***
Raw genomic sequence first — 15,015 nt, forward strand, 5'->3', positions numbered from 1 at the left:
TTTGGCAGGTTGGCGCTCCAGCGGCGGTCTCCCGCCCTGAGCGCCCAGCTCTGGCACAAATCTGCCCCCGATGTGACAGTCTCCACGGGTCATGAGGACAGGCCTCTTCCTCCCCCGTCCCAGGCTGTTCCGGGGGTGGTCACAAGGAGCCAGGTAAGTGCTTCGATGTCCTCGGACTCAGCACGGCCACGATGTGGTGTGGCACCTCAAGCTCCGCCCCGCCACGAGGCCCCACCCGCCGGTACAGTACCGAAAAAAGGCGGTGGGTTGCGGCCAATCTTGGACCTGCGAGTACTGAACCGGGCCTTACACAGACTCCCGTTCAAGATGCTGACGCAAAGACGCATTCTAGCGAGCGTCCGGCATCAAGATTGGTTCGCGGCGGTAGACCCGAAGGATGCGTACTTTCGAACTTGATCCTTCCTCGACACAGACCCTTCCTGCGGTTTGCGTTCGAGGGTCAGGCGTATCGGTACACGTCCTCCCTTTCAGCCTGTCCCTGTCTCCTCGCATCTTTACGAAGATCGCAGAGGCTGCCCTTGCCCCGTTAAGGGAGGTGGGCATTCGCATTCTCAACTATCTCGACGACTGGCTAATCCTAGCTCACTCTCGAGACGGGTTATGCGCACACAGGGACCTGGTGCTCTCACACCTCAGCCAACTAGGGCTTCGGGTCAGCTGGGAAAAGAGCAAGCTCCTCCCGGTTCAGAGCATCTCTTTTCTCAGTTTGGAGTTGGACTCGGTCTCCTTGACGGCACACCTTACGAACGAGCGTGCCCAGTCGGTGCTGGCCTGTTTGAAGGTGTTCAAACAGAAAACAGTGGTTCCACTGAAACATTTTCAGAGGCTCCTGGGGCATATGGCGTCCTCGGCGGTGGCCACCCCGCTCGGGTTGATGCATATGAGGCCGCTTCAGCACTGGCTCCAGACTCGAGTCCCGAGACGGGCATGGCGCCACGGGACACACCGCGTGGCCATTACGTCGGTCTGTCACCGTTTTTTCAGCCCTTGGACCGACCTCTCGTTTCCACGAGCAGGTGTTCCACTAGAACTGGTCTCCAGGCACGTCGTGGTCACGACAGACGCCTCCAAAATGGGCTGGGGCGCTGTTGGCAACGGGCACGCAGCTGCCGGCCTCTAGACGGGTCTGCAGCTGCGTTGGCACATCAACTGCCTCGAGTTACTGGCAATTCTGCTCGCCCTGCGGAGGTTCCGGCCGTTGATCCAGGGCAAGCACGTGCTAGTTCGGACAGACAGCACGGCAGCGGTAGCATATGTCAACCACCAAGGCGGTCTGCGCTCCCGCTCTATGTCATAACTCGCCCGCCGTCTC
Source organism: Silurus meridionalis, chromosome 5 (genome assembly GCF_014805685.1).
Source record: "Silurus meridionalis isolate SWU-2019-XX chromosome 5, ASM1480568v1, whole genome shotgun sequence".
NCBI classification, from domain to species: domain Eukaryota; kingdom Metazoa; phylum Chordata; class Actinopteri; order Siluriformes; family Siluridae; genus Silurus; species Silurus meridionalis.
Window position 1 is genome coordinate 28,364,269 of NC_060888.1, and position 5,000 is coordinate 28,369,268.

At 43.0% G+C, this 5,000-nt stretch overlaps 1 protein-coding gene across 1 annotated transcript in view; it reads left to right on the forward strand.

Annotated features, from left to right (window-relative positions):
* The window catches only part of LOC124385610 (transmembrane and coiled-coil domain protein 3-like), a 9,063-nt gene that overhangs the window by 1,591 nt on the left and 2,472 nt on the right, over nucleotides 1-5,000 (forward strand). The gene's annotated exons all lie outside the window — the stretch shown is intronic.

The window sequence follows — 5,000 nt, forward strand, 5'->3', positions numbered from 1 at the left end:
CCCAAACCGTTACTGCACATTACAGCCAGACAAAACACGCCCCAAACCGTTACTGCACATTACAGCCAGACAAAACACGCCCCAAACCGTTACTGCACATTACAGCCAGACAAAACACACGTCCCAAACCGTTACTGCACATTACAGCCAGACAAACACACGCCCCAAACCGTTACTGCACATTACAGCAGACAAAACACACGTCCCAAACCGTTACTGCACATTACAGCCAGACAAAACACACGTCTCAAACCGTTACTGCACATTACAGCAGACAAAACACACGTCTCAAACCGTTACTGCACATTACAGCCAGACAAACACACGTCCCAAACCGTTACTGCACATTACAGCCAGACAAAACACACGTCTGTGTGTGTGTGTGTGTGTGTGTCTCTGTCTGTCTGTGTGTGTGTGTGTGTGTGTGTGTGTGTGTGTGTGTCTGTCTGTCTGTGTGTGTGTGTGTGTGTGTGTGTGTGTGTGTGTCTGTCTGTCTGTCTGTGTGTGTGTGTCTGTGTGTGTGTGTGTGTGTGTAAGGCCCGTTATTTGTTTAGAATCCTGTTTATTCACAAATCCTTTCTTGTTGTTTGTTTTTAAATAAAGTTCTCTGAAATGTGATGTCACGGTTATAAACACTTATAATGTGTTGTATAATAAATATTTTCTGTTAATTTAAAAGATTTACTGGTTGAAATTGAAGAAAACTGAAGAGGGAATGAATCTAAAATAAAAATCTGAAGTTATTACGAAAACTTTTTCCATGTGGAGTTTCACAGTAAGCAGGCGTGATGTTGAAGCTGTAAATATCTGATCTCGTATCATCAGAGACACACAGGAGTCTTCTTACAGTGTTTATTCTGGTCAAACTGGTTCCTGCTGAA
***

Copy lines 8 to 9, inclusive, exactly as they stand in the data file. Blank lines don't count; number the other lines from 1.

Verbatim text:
Annotated features, from left to right (window-relative positions):
* The window catches only part of LOC124385610 (transmembrane and coiled-coil domain protein 3-like), a 9,063-nt gene that overhangs the window by 1,591 nt on the left and 2,472 nt on the right, over nucleotides 1-5,000 (forward strand). The gene's annotated exons all lie outside the window — the stretch shown is intronic.